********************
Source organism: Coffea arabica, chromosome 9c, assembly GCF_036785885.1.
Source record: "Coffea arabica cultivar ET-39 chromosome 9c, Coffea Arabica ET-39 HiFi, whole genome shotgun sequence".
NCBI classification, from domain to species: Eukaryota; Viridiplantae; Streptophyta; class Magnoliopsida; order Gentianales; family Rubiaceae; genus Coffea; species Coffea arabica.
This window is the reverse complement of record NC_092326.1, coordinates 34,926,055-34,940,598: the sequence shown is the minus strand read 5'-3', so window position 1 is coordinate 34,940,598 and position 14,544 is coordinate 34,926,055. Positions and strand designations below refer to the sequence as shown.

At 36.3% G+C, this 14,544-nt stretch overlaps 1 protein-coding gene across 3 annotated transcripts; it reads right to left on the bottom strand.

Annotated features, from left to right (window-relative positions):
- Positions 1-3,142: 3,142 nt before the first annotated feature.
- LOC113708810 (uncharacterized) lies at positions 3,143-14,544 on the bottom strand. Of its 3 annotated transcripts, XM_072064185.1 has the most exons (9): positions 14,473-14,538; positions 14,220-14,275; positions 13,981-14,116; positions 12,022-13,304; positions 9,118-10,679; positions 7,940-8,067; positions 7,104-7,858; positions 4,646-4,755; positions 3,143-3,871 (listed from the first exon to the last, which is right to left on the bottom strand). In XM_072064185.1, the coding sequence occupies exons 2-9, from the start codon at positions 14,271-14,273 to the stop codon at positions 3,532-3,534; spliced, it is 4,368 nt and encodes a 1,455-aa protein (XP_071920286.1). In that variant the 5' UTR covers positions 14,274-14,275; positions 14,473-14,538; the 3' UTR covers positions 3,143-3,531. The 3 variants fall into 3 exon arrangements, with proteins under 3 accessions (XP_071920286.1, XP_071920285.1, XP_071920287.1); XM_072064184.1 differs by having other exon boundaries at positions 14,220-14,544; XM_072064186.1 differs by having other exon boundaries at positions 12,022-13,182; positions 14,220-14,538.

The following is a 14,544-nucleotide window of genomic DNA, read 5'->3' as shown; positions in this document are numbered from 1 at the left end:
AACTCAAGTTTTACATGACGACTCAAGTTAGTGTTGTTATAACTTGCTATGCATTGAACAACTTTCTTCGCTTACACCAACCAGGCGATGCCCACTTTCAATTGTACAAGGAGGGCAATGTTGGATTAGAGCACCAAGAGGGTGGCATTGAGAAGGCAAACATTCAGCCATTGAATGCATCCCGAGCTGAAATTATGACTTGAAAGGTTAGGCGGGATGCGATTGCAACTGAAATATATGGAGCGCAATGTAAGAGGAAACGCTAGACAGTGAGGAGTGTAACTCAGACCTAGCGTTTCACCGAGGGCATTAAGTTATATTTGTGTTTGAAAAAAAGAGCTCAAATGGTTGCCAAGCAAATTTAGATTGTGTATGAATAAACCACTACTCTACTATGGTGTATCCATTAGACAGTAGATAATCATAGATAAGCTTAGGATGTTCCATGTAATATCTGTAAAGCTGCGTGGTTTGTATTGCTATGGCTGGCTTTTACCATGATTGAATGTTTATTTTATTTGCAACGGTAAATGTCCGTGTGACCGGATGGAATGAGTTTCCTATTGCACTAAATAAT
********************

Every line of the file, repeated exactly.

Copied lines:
Source organism: Coffea arabica, chromosome 9c, assembly GCF_036785885.1.
Source record: "Coffea arabica cultivar ET-39 chromosome 9c, Coffea Arabica ET-39 HiFi, whole genome shotgun sequence".
NCBI classification, from domain to species: Eukaryota; Viridiplantae; Streptophyta; class Magnoliopsida; order Gentianales; family Rubiaceae; genus Coffea; species Coffea arabica.
This window is the reverse complement of record NC_092326.1, coordinates 34,926,055-34,940,598: the sequence shown is the minus strand read 5'-3', so window position 1 is coordinate 34,940,598 and position 14,544 is coordinate 34,926,055. Positions and strand designations below refer to the sequence as shown.

At 36.3% G+C, this 14,544-nt stretch overlaps 1 protein-coding gene across 3 annotated transcripts; it reads right to left on the bottom strand.

Annotated features, from left to right (window-relative positions):
- Positions 1-3,142: 3,142 nt before the first annotated feature.
- LOC113708810 (uncharacterized) lies at positions 3,143-14,544 on the bottom strand. Of its 3 annotated transcripts, XM_072064185.1 has the most exons (9): positions 14,473-14,538; positions 14,220-14,275; positions 13,981-14,116; positions 12,022-13,304; positions 9,118-10,679; positions 7,940-8,067; positions 7,104-7,858; positions 4,646-4,755; positions 3,143-3,871 (listed from the first exon to the last, which is right to left on the bottom strand). In XM_072064185.1, the coding sequence occupies exons 2-9, from the start codon at positions 14,271-14,273 to the stop codon at positions 3,532-3,534; spliced, it is 4,368 nt and encodes a 1,455-aa protein (XP_071920286.1). In that variant the 5' UTR covers positions 14,274-14,275; positions 14,473-14,538; the 3' UTR covers positions 3,143-3,531. The 3 variants fall into 3 exon arrangements, with proteins under 3 accessions (XP_071920286.1, XP_071920285.1, XP_071920287.1); XM_072064184.1 differs by having other exon boundaries at positions 14,220-14,544; XM_072064186.1 differs by having other exon boundaries at positions 12,022-13,182; positions 14,220-14,538.

The following is a 14,544-nucleotide window of genomic DNA, read 5'->3' as shown; positions in this document are numbered from 1 at the left end:
AACTCAAGTTTTACATGACGACTCAAGTTAGTGTTGTTATAACTTGCTATGCATTGAACAACTTTCTTCGCTTACACCAACCAGGCGATGCCCACTTTCAATTGTACAAGGAGGGCAATGTTGGATTAGAGCACCAAGAGGGTGGCATTGAGAAGGCAAACATTCAGCCATTGAATGCATCCCGAGCTGAAATTATGACTTGAAAGGTTAGGCGGGATGCGATTGCAACTGAAATATATGGAGCGCAATGTAAGAGGAAACGCTAGACAGTGAGGAGTGTAACTCAGACCTAGCGTTTCACCGAGGGCATTAAGTTATATTTGTGTTTGAAAAAAAGAGCTCAAATGGTTGCCAAGCAAATTTAGATTGTGTATGAATAAACCACTACTCTACTATGGTGTATCCATTAGACAGTAGATAATCATAGATAAGCTTAGGATGTTCCATGTAATATCTGTAAAGCTGCGTGGTTTGTATTGCTATGGCTGGCTTTTACCATGATTGAATGTTTATTTTATTTGCAACGGTAAATGTCCGTGTGACCGGATGGAATGAGTTTCCTATTGCACTAAATAAT